Q&A: Co-sleeping With Baby?
Ah, the sleep sharing question... One of those hot button baby topics you’d be wise to steer clear of in mommy and me class. Most parents who “co-sleep” feel that staying close is important for bonding and emotional development... And most parents who don’t see it as a freaky idea which will result in baby still in the big bed at age six, as well as a major blow already at-risk reserves of marital passion.
One of the main pros of keeping baby in bed with you is that it makes those middle-of-the-night feedings much easier, since you can simply lie in bed as baby nurses. Plus, she might have an easier time going back to sleep than if you'd gotten her out of the crib for feeding. The main con is that it’s a very hard habit to break. Although co-sleeping might help you get more rest during the first couple of months when baby is feeding all the time, that third body in your bed is going to cut into shuteye over time... to say nothing of what it could do to your sex life!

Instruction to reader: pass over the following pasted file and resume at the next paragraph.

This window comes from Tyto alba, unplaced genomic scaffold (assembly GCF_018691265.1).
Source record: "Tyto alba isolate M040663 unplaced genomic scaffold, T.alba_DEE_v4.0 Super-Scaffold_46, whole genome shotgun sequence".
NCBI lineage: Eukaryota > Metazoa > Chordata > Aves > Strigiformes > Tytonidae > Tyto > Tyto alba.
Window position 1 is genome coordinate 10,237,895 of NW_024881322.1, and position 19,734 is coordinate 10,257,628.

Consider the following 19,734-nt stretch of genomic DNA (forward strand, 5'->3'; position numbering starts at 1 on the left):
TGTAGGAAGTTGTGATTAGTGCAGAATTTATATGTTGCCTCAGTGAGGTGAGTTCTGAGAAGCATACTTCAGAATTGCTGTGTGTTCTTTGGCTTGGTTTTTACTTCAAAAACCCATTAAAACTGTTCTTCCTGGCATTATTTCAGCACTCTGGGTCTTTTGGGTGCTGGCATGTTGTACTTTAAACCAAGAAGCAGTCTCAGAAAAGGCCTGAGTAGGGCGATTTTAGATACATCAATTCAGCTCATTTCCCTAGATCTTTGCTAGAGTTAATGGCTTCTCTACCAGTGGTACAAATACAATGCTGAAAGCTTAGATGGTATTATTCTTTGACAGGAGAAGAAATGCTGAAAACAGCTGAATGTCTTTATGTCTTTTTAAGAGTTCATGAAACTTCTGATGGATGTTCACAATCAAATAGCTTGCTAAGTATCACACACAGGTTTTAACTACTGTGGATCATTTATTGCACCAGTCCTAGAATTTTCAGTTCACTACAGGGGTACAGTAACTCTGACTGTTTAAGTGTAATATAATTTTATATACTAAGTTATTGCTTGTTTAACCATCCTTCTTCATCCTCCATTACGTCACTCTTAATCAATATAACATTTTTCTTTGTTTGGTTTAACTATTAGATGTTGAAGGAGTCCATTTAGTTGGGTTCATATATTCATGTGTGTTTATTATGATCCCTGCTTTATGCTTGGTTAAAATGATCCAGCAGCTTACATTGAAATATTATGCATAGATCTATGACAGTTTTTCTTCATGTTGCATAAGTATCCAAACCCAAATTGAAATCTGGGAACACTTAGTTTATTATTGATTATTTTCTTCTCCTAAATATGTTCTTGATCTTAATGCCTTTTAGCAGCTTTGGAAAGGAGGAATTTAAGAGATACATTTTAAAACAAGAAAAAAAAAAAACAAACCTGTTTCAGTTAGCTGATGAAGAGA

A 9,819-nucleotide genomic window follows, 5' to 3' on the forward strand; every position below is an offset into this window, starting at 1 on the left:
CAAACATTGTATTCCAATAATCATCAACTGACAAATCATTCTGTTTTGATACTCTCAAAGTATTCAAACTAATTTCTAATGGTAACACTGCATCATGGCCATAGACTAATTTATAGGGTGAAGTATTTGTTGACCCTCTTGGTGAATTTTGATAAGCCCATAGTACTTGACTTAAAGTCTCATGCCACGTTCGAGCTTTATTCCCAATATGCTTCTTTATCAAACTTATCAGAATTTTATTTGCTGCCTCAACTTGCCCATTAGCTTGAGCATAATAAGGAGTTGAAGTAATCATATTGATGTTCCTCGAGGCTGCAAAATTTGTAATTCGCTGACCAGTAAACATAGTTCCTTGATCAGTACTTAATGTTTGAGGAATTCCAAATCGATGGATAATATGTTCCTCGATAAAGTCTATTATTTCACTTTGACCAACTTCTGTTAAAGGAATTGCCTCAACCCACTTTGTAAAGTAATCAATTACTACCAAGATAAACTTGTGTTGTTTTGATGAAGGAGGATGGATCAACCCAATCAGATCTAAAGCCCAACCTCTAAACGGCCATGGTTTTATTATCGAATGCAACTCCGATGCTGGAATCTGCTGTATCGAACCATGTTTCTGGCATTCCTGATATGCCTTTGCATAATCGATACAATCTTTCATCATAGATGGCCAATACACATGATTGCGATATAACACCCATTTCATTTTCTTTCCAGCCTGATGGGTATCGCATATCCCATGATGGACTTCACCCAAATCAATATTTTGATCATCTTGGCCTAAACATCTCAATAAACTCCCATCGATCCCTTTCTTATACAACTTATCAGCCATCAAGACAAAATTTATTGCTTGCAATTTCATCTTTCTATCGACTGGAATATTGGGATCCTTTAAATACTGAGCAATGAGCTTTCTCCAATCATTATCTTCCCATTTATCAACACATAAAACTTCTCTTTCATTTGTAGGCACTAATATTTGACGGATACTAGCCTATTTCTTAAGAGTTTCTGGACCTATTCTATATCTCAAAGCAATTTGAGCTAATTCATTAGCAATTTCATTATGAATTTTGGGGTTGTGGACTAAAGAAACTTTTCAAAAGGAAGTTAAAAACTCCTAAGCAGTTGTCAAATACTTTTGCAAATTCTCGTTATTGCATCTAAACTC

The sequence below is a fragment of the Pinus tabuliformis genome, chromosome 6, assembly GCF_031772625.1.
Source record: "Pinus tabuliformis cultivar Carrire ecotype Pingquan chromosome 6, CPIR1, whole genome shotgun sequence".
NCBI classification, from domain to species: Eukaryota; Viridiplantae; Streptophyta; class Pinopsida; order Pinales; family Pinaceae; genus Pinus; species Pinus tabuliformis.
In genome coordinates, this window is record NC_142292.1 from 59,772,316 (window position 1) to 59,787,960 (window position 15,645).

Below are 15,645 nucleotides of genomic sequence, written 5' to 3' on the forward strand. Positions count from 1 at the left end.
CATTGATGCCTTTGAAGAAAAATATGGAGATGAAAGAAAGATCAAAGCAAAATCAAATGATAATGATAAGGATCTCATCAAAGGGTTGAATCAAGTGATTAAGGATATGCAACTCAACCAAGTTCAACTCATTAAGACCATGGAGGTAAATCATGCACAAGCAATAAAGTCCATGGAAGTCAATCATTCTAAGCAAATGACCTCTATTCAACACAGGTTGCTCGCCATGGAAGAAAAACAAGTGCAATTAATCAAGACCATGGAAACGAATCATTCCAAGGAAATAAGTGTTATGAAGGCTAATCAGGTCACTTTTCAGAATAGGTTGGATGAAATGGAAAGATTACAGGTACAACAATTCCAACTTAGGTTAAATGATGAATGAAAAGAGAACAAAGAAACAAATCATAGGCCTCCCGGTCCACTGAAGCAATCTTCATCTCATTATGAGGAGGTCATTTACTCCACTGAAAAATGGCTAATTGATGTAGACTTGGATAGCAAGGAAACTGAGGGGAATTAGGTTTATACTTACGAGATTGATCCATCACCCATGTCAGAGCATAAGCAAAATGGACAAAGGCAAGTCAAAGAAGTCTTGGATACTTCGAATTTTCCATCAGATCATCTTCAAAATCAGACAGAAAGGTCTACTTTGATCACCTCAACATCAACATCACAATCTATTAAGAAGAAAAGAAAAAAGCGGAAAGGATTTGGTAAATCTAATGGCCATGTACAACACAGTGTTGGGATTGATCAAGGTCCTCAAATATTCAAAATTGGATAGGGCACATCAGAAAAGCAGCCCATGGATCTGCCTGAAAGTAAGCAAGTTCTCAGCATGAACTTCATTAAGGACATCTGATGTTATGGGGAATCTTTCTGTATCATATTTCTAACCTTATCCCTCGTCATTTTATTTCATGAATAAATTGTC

As for the safety issues, the American Association of Pediatrics advises against bed sharing because studies show it increases risk of Sudden Infant Death Syndrome. If you do sleep share, the AAP cautions against doing so when you’ve been drinking or are “excessively tired”... ruling out, oh, every single night for most new parents. The AAP does recommend, though, keeping baby in your bedroom (but in a separate crib or bassinet) for the first few months. Close proximity has been shown to reduce the risk of SIDS. If even a crib on the other side of the room seems too far, try a co-sleeper, which is a three-sided crib that attaches right to your bed for easy access.